models that use the Aviation Model as a background environment also showed a similar track.
This resulted in rather large official track forecast errors on the 9th, with a 613 n mi 72-hour error
on the 1200 UTC forecast. The Aviation Model and some of the track guidance models
recovered to an excellent forecast only 12 hours later. Fortunately, this guidance problem
occurred three days prior to landfall in North Carolina and did not have a significant impact on
U.S. warnings or on warnings for the Bahamas.
Table 4 lists the various watches and warnings that were
issued. Hurricane warnings were issued from
Sebastian Inlet, Florida to Chincoteague, Virginia as well as for the Bahamas
and for the islands of the northeastern Caribbean Sea from Antigua through Puerto Rico.
Tropical storm warnings
were issued from Sebastian Inlet to north of Deerfield Beach, Florida and from north of
Chincoteague to Watch Hill, Rhode Island. Almost all of the U.S. east coast was involved with
some watch or warning and this is the result of the storm track's expected close passage to the
southeast U.S. coast. The hurricane watch
for the North Carolina landfall area was issued 65
hours before landfall and the hurricane warning was issued 47 hours before landfall. This is far
more than the 36- and 24-hour lead times that the National Hurricane Center strives for and is the
result of the forward motion decreasing at a faster rate than expected.
Table 4. Watch and warning summary, Hurricane Bertha, July 1996.
||Antigua, Barbuda, Nevis, Montserrat, St Kitts,
Anguilla, Saba, St Eustatius, Dominica, and Dutch St Maarten|
||Guadeloupe, St Barthelemy, French St Martin, U.S. and British Virgin Islands|
||Dominica northward to Anguilla and St Maarten|
||U.S. and British Virgin Islands and Puerto Rico|
|08/0000||tropical storm watch
||Dominican Republic from Isla Saona to Cabo Frances Viejo|
||Dominican Republic from Isla Saona to Cabo
||Turks and Caicos Islands|
||Dominican Republic from Cabo Caucedo to Monte Cristo, southeastern Bahamas|
|08/1500||hurricane warning discontinued
||Haiti from St Nicolas to border of Dominican Republic|
|hurricane warning discontinued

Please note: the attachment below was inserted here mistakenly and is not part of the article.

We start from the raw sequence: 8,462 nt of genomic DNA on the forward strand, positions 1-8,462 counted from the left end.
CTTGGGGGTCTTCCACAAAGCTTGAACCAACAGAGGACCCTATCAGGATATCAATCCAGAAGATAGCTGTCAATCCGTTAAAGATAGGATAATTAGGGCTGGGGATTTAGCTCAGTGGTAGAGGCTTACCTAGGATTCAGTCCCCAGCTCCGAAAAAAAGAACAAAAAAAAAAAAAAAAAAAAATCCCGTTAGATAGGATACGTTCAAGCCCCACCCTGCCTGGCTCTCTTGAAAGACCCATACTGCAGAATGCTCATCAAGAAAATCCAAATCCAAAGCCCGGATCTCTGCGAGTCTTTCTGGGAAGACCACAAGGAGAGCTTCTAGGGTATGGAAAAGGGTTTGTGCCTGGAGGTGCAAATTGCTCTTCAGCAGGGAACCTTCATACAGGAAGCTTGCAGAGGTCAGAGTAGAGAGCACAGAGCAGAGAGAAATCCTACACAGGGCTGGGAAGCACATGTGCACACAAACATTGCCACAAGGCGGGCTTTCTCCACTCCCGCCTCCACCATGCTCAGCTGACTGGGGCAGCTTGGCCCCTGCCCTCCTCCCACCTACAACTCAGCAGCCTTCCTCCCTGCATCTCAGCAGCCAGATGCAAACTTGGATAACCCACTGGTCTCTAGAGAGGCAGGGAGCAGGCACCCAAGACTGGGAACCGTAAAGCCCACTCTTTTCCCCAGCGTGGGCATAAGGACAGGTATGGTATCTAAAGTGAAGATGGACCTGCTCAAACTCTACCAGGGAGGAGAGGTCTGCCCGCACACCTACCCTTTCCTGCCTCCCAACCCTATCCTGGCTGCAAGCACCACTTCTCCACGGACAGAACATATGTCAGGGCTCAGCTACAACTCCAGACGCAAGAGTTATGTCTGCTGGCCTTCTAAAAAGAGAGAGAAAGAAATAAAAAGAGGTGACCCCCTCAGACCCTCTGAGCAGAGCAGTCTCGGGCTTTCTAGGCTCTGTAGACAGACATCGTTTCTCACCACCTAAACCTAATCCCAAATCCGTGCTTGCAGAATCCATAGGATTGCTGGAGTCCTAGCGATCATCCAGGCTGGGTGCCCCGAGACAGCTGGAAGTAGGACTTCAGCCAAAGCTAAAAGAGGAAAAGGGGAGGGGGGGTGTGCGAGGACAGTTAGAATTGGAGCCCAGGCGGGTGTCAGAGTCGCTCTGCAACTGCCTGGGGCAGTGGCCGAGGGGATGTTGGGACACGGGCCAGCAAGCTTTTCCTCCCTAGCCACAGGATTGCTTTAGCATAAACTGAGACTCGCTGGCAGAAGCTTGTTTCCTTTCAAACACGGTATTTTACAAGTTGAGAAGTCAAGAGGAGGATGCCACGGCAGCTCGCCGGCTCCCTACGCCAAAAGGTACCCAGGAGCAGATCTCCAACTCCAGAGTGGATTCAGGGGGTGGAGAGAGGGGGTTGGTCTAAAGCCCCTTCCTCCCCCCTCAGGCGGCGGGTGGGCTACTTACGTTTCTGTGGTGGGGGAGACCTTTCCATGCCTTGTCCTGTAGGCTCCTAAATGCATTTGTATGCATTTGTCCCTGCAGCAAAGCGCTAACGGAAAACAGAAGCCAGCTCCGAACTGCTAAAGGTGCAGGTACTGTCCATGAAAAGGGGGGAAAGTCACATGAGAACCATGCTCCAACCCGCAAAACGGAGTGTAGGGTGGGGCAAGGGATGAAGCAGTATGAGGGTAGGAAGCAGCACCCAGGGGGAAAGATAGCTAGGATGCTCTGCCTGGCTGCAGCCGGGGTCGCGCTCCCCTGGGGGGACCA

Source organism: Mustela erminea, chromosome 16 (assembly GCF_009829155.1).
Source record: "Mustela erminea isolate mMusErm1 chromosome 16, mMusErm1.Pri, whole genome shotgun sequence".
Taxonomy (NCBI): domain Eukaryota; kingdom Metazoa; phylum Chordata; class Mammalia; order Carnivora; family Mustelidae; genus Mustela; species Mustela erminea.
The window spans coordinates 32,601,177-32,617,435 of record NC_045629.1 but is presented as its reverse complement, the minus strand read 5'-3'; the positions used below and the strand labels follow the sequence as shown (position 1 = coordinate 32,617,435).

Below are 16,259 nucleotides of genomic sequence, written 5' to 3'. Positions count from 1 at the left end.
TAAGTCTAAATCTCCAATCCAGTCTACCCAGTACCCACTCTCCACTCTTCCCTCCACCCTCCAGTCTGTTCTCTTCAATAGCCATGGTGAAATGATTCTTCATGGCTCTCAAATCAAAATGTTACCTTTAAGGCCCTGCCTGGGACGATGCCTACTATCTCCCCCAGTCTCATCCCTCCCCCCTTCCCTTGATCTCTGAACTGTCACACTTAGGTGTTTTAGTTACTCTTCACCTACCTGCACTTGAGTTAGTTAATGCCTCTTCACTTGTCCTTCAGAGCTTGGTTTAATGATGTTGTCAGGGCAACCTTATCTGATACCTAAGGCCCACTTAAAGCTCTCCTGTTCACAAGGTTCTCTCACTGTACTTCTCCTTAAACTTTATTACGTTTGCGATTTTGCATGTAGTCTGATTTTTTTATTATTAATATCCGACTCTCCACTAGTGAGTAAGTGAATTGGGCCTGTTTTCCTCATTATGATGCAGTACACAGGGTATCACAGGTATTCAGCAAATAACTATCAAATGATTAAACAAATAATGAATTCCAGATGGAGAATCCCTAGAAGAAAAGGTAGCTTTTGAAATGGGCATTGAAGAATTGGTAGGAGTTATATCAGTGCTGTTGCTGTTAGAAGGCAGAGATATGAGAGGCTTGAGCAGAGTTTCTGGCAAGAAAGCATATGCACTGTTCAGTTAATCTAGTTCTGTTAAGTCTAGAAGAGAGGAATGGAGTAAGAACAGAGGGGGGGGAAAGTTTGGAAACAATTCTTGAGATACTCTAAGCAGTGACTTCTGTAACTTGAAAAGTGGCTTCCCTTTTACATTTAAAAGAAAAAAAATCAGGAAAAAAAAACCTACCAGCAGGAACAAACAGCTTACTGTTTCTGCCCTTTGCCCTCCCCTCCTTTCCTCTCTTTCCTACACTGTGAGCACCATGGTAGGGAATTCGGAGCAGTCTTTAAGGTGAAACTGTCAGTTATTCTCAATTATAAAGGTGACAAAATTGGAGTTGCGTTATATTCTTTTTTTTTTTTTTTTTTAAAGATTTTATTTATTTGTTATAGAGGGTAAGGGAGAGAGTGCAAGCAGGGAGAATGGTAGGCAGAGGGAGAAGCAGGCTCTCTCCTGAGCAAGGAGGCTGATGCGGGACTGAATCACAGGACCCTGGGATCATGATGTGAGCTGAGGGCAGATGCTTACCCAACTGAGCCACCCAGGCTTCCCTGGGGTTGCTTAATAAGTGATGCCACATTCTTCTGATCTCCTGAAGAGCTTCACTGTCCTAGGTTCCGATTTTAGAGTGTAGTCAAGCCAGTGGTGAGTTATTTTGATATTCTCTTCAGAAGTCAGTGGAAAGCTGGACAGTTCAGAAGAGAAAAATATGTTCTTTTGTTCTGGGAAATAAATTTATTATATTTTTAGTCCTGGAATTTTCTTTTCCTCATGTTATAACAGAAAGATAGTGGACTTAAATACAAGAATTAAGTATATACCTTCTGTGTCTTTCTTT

||Leeward Islands south and east of St Eustatius|
||Turks and Caicos Islands and southeastern Bahamas|
|hurricane warning discontinued||Leeward Islands|
|hurricane watch||central Bahamas|
|09/0100||hurricane warning discontinued
||U.S. and British Virgin Islands|
||hurricane warning discontinued||Puerto Rico|
|tropical storm warning
||Haiti from St Nicolas to border of Dominican Republic|
|hurricane watch||northwestern Bahamas|
|09/1500||watches and warnings discontinued
||Dominican Republic and Haiti|
|10/0300||tropical storm warning
||north of Deerfield Beach, FL to Brunswick, GA|
||north of Brunswick to NC/VA border including Pamlico and Albemarle Sounds|
|10/0900||hurricane warning discontinued
||Turks and Caicos Islands and southeastern Bahamas|
||Sebastian Inlet, FL to Cape Romain, SC|
|10/1800||hurricane warning discontinued
||Cape Romain to NC/VA border including Pamlico and Albemarle Sounds|
|tropical storm warning discontinued
||south of Sebastian Inlet, FL|
||NC/VA border to Chincoteague VA including southern Chesapeake Bay|
|11/0600||hurricane warning discontinued
|11/0900||hurricane warning discontinued
||south of Brunswick, GA|
|12/0900||hurricane warning discontinued
||Savannah, Ga southward|
|12/1500||tropical storm warning
||NC/VA border to Chincoteague, VA including southern Chesapeake Bay|
|12/1900||hurricane warning discontinued
||Cape Romain, SC southward|
||NC/VA border to Chincoteague, VA including the Hampton Roads area|
|tropical storm warning||north of Chincoteague, VA to Watch Hill,
RI including the lower Delaware Bay |
|tropical storm watch
||east of Watch Hill to the Merrimack River, MA|
||hurricane warning discontinued||south of Topsail Beach,
|hurricane watch discontinued||lower Chesapeake Bay|
|tropical storm warning||all of Chesapeake Bay and the lower tidal
Potomac River and all of Delaware Bay|
|13/0700||hurricane warning to
tropical storm warning
||Topsail Beach, NC to Chincoteage, VA including Albemarle and Pamlico Sounds|
|13/0900 ||hurricane warning discontined
||NC/VA border southward|
|13/1200||tropical storm warning discontinued
||south of Fenwick Island,
|13/1500||tropical storm warning discontinued||south of Brigatine, NJ and Delaware Bay|
|13/2100||tropical storm warning discontinued
||south of Fire Island, NY|
|14/0000||tropical storm warning discontinued
||south of Watch Hill, RI|
|14/0300||tropical storm warning discontinued
||remainder of U.S east coast|